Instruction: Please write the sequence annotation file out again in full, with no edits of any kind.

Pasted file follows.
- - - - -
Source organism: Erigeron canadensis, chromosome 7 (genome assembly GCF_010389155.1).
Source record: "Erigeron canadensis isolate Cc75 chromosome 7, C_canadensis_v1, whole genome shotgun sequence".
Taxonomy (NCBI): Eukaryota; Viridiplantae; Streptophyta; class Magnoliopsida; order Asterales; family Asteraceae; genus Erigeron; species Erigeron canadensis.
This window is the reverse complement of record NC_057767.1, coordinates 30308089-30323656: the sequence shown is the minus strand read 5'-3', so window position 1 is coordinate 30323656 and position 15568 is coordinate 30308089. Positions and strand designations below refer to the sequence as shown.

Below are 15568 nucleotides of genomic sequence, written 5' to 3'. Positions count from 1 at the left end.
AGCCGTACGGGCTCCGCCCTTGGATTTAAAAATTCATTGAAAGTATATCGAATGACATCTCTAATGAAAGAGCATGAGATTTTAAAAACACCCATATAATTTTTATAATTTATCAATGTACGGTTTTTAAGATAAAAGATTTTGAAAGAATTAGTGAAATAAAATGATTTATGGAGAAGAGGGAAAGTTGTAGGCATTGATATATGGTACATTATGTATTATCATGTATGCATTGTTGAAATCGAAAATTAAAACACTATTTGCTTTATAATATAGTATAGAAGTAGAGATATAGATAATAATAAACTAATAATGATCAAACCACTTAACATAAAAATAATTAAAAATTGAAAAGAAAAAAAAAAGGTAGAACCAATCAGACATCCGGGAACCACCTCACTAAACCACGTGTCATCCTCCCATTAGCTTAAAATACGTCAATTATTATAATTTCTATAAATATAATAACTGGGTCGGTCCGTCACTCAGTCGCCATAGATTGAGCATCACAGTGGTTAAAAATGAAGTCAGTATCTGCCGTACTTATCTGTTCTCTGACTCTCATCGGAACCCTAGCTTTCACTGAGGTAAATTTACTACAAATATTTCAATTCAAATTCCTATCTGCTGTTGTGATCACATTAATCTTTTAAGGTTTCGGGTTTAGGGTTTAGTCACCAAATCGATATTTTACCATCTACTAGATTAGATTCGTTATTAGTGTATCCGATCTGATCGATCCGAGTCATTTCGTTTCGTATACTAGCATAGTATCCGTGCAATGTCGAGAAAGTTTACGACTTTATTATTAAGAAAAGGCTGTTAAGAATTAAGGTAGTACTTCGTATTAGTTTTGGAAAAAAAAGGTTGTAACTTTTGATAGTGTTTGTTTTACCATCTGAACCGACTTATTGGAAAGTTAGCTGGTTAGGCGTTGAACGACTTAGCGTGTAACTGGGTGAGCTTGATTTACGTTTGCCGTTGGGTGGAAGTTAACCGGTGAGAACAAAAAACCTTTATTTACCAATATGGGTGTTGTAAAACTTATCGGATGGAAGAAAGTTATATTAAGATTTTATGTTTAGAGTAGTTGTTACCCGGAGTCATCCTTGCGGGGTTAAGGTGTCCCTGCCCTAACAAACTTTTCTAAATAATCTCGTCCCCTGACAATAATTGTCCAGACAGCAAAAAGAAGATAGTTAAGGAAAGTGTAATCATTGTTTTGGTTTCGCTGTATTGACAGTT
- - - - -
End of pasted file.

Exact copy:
Source organism: Erigeron canadensis, chromosome 7 (genome assembly GCF_010389155.1).
Source record: "Erigeron canadensis isolate Cc75 chromosome 7, C_canadensis_v1, whole genome shotgun sequence".
Taxonomy (NCBI): Eukaryota; Viridiplantae; Streptophyta; class Magnoliopsida; order Asterales; family Asteraceae; genus Erigeron; species Erigeron canadensis.
This window is the reverse complement of record NC_057767.1, coordinates 30308089-30323656: the sequence shown is the minus strand read 5'-3', so window position 1 is coordinate 30323656 and position 15568 is coordinate 30308089. Positions and strand designations below refer to the sequence as shown.

Below are 15568 nucleotides of genomic sequence, written 5' to 3'. Positions count from 1 at the left end.
AGCCGTACGGGCTCCGCCCTTGGATTTAAAAATTCATTGAAAGTATATCGAATGACATCTCTAATGAAAGAGCATGAGATTTTAAAAACACCCATATAATTTTTATAATTTATCAATGTACGGTTTTTAAGATAAAAGATTTTGAAAGAATTAGTGAAATAAAATGATTTATGGAGAAGAGGGAAAGTTGTAGGCATTGATATATGGTACATTATGTATTATCATGTATGCATTGTTGAAATCGAAAATTAAAACACTATTTGCTTTATAATATAGTATAGAAGTAGAGATATAGATAATAATAAACTAATAATGATCAAACCACTTAACATAAAAATAATTAAAAATTGAAAAGAAAAAAAAAAGGTAGAACCAATCAGACATCCGGGAACCACCTCACTAAACCACGTGTCATCCTCCCATTAGCTTAAAATACGTCAATTATTATAATTTCTATAAATATAATAACTGGGTCGGTCCGTCACTCAGTCGCCATAGATTGAGCATCACAGTGGTTAAAAATGAAGTCAGTATCTGCCGTACTTATCTGTTCTCTGACTCTCATCGGAACCCTAGCTTTCACTGAGGTAAATTTACTACAAATATTTCAATTCAAATTCCTATCTGCTGTTGTGATCACATTAATCTTTTAAGGTTTCGGGTTTAGGGTTTAGTCACCAAATCGATATTTTACCATCTACTAGATTAGATTCGTTATTAGTGTATCCGATCTGATCGATCCGAGTCATTTCGTTTCGTATACTAGCATAGTATCCGTGCAATGTCGAGAAAGTTTACGACTTTATTATTAAGAAAAGGCTGTTAAGAATTAAGGTAGTACTTCGTATTAGTTTTGGAAAAAAAAGGTTGTAACTTTTGATAGTGTTTGTTTTACCATCTGAACCGACTTATTGGAAAGTTAGCTGGTTAGGCGTTGAACGACTTAGCGTGTAACTGGGTGAGCTTGATTTACGTTTGCCGTTGGGTGGAAGTTAACCGGTGAGAACAAAAAACCTTTATTTACCAATATGGGTGTTGTAAAACTTATCGGATGGAAGAAAGTTATATTAAGATTTTATGTTTAGAGTAGTTGTTACCCGGAGTCATCCTTGCGGGGTTAAGGTGTCCCTGCCCTAACAAACTTTTCTAAATAATCTCGTCCCCTGACAATAATTGTCCAGACAGCAAAAAGAAGATAGTTAAGGAAAGTGTAATCATTGTTTTGGTTTCGCTGTATTGACAGTT